If your central complaint is that the whole thing is uninformatively woke, don’t forget it’s intended as a career furtherance exercise. Dissertations can be great talking points at interviews and if that’s the direction you’re wanting to head in, there are ultimately Head of Diversity roles paying mindboggling money. Being able to say “my research shows that customers identify these gendered things in logos and your logo happens to have such-and-such features” might actually be regarded as an interesting, observant point by someone in that field recruiting a junior to follow on that track. After all, the candidate has just identified another area of the firm where there’s scope for their Wokeness Department to make a power grab – “you might think we have neutral branding but research shows it is actually hideously sexist, it needs redesigning with extensive input from our department to shape the creative and decision process”.

  12. Completed before I read any comments here anf I concur.
    Designers work to a brief, they don’t make the decision; the decision on branding might be a personal preference of the boss, but these days more likely a groupthink exercise based on the market in which the company hopes to prosper.
    My answer to all the logo questions “no idea, irrelevant question”

  13. A lot of N/as in my answer as I do not associate logos for male or femaleness. I hope it helps?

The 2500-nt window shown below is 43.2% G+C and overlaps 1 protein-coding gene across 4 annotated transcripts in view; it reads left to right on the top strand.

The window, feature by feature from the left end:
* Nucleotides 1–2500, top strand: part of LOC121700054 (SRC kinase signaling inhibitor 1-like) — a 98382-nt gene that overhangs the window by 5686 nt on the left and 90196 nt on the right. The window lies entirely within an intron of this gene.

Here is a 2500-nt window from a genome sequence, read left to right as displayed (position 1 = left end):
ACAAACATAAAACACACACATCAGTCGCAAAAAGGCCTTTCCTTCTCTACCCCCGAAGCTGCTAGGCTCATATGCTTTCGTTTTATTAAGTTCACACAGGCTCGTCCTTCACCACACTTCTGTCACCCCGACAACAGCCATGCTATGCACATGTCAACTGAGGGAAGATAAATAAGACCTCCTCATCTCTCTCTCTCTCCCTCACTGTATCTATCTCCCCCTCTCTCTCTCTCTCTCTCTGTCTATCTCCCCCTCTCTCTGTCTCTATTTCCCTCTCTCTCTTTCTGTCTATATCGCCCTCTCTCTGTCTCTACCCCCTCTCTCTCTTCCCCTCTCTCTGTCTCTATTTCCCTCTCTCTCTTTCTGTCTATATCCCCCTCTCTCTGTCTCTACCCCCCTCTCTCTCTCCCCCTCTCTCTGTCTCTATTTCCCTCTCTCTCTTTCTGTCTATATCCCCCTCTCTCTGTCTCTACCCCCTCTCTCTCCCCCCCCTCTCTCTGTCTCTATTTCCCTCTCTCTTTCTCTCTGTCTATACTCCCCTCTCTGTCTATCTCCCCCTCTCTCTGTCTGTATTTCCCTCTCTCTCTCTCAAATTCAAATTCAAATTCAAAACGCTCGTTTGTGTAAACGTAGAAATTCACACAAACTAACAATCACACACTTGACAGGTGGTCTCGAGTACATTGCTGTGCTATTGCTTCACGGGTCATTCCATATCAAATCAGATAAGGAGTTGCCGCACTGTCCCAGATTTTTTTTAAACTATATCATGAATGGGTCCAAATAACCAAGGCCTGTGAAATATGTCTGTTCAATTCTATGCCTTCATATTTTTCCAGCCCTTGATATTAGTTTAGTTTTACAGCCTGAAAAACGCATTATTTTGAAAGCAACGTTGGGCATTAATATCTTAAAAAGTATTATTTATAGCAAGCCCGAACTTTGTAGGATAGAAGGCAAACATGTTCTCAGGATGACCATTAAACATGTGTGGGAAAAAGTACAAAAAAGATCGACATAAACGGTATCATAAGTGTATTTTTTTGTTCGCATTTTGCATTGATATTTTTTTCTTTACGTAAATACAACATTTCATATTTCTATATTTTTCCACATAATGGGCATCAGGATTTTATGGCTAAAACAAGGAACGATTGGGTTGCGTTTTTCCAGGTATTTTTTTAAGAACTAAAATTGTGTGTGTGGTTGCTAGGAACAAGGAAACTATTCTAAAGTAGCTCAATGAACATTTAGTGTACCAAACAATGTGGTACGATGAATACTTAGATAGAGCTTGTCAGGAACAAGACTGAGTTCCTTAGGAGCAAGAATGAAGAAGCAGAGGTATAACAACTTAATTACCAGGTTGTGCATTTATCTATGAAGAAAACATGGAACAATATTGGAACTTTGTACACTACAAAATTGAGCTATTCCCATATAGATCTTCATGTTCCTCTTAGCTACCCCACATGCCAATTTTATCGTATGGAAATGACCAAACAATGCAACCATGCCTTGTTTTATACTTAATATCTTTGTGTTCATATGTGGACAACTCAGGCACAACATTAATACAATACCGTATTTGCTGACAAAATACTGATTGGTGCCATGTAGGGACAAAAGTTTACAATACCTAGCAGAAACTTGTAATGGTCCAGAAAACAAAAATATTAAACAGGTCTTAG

14. Well, that is a beer you owe me, Tim. Maybe two!

    My question for us readers of Tim’s blog is this:
    If Tim had said that his MBA candidate friend was an old short ugly Arabic male with a long beard (instead of an attractive young blonde Austrian lady), would you (we?) have bothered to fill out the form?

    More seriously, isn’t this kind of female focus on gonads uber alles a sad waste of female intellect & talent?

  15. You may tell her that when you show an image that represents a brand, and ask if you recognize it, you probably should photoshop the company name out of it.

    And probably not use ones that there was no artist, as in the case of Coke and Walt Disney.

    And, maybe add a few ‘converged’ companies, maybe some female eccentric brands logos.

  16. @MBE

    I don’t really care about the “woke” bit here. It’s the uninformative bit.

    From a systems analysis and design background, survey, questionnaire, forms design, are specific skills. It’s how to get the data that informs.